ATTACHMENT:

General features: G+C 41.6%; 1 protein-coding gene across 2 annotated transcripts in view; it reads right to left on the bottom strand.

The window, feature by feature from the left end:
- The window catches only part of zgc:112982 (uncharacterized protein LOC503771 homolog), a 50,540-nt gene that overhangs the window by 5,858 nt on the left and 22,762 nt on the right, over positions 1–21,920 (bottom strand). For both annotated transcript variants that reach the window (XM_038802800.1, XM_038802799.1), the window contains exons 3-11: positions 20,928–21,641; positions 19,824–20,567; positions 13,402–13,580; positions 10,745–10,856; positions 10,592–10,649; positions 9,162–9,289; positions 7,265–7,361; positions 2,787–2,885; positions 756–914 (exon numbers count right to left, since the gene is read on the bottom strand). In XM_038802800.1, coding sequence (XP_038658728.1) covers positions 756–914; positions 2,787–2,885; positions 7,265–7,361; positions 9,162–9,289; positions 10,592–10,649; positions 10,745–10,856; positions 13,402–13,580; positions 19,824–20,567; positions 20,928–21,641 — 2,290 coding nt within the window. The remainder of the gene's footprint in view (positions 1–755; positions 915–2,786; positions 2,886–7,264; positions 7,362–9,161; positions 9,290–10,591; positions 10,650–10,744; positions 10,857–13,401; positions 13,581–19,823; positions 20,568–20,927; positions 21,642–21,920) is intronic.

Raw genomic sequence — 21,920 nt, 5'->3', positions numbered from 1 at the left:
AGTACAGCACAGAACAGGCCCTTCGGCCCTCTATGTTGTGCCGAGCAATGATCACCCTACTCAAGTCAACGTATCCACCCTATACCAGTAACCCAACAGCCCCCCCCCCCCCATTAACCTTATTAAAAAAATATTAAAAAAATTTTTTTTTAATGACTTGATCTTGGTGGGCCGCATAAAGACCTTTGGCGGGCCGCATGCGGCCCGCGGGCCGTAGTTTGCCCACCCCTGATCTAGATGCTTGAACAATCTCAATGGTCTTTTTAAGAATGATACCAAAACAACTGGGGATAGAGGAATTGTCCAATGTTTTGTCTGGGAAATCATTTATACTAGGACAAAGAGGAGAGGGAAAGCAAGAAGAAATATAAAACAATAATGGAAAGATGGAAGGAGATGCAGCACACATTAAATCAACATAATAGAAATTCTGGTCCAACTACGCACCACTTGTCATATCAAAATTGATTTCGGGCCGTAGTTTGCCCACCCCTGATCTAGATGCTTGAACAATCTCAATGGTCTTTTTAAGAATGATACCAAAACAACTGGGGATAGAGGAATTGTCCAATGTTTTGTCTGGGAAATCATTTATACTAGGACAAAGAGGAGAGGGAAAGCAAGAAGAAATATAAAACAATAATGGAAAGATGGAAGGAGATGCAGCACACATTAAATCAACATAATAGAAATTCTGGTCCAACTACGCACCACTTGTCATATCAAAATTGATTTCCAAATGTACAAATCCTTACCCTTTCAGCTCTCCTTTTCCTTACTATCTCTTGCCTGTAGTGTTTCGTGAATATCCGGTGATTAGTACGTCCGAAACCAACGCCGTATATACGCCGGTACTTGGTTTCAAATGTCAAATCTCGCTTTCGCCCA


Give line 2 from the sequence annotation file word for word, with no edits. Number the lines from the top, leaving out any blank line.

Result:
The window, feature by feature from the left end: